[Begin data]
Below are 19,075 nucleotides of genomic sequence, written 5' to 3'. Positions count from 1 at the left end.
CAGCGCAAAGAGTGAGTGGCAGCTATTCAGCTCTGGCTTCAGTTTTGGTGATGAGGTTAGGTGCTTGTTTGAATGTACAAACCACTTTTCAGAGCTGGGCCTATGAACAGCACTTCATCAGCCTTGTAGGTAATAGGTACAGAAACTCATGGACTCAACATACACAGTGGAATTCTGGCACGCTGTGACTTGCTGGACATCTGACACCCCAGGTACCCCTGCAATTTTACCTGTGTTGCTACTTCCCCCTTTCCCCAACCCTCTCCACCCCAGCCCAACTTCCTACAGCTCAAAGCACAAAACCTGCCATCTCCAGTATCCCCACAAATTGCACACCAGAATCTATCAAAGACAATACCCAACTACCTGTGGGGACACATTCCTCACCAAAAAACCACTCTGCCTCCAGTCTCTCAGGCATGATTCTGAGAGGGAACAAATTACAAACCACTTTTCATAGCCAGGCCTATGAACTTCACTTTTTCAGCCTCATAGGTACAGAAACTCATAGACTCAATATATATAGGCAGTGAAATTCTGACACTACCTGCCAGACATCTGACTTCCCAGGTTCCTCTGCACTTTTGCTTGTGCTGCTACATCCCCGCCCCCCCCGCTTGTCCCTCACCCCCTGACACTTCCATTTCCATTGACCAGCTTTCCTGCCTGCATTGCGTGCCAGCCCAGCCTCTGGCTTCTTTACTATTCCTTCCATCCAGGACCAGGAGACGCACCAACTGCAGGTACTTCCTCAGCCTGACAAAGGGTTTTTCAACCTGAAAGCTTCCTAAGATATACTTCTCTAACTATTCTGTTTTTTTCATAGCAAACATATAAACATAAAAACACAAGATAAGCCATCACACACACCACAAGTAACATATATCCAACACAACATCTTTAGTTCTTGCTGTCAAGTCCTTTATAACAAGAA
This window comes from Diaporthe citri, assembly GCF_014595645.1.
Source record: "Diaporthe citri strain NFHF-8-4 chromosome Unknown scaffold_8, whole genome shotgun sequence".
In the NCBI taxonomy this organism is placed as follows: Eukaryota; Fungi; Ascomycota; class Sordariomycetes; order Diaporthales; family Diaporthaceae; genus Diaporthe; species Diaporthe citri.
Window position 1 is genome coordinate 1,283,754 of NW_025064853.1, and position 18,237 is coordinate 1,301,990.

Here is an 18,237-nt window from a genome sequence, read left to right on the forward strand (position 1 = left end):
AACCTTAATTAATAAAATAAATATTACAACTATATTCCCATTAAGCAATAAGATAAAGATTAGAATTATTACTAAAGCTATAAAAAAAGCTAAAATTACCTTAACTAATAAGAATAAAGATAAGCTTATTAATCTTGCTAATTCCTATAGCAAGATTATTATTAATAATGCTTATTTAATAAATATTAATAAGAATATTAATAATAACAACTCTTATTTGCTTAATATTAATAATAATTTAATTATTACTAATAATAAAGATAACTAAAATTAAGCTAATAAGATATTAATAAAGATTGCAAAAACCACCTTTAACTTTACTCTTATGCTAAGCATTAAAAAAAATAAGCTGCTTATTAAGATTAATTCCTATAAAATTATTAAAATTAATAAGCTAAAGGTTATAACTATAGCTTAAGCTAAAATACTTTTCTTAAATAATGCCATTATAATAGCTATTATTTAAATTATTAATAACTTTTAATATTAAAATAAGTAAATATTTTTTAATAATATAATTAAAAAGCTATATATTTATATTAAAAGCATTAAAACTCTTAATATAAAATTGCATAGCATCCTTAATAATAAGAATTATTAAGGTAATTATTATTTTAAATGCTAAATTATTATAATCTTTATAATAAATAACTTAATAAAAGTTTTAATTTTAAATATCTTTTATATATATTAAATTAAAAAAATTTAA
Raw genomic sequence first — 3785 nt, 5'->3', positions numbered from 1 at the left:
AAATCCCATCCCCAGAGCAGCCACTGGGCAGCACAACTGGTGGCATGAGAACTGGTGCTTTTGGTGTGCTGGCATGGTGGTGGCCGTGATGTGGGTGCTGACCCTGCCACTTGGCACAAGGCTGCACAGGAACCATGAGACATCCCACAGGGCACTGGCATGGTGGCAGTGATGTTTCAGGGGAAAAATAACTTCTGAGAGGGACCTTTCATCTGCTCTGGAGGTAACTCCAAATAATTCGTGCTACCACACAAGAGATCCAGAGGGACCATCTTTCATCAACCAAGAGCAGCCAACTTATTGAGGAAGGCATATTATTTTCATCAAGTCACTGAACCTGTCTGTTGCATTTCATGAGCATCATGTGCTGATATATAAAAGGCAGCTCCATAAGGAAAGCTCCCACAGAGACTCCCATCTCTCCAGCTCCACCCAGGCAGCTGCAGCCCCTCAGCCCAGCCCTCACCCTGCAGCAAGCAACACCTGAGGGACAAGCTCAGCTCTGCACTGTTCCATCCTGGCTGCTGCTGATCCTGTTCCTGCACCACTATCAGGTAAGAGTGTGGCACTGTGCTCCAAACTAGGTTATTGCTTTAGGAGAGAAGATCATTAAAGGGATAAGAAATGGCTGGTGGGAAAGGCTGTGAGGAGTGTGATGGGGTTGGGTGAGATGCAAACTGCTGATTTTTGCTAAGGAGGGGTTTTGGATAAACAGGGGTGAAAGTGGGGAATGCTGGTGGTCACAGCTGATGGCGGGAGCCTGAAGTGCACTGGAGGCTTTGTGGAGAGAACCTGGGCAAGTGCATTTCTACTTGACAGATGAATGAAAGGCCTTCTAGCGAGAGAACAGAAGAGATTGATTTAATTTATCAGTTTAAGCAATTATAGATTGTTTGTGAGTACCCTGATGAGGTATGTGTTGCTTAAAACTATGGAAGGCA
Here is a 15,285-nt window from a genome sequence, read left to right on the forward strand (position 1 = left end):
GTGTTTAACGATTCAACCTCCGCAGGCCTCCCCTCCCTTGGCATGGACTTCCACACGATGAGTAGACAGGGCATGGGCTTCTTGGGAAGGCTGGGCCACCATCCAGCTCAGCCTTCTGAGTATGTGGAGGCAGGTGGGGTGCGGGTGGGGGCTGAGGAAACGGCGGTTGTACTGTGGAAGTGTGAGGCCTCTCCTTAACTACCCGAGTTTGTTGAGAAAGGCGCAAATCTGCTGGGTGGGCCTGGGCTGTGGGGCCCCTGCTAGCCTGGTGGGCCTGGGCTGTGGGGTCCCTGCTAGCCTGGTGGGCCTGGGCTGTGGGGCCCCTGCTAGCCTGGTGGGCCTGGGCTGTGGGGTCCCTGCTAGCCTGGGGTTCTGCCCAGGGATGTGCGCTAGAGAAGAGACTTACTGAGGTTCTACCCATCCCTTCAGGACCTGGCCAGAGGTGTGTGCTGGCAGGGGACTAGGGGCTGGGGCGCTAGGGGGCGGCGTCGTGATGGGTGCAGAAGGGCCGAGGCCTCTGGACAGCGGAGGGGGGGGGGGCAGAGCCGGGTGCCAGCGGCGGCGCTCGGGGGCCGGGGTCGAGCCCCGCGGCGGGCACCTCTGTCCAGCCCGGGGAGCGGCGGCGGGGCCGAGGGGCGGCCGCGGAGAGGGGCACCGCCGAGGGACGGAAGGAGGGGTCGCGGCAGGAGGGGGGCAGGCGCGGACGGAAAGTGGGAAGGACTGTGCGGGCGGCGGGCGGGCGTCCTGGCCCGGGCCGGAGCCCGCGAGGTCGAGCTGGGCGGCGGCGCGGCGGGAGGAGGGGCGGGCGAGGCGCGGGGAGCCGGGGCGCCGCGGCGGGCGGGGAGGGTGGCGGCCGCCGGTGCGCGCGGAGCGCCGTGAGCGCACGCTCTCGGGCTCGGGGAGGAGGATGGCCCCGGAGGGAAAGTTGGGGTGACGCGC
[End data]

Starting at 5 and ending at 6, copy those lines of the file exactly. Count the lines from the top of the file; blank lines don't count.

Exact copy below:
In the NCBI taxonomy this organism is placed as follows: Eukaryota; Fungi; Ascomycota; class Sordariomycetes; order Diaporthales; family Diaporthaceae; genus Diaporthe; species Diaporthe citri.
Window position 1 is genome coordinate 1,283,754 of NW_025064853.1, and position 18,237 is coordinate 1,301,990.